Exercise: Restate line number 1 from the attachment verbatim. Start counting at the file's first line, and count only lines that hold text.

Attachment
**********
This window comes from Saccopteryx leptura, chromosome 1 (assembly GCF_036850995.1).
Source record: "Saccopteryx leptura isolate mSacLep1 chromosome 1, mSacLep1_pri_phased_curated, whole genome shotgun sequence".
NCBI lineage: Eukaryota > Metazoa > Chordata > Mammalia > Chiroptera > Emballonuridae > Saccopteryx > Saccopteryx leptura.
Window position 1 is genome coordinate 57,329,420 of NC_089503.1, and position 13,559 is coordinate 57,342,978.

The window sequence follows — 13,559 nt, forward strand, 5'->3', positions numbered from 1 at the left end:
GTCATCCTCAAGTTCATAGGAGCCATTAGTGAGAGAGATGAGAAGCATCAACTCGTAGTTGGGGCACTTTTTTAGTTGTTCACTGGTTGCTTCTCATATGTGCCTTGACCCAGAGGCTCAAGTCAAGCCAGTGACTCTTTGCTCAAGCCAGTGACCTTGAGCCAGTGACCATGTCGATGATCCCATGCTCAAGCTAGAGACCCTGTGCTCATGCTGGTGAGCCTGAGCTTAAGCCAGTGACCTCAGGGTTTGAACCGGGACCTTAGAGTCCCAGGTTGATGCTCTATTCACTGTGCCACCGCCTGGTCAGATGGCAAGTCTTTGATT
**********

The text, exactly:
This window comes from Saccopteryx leptura, chromosome 1 (assembly GCF_036850995.1).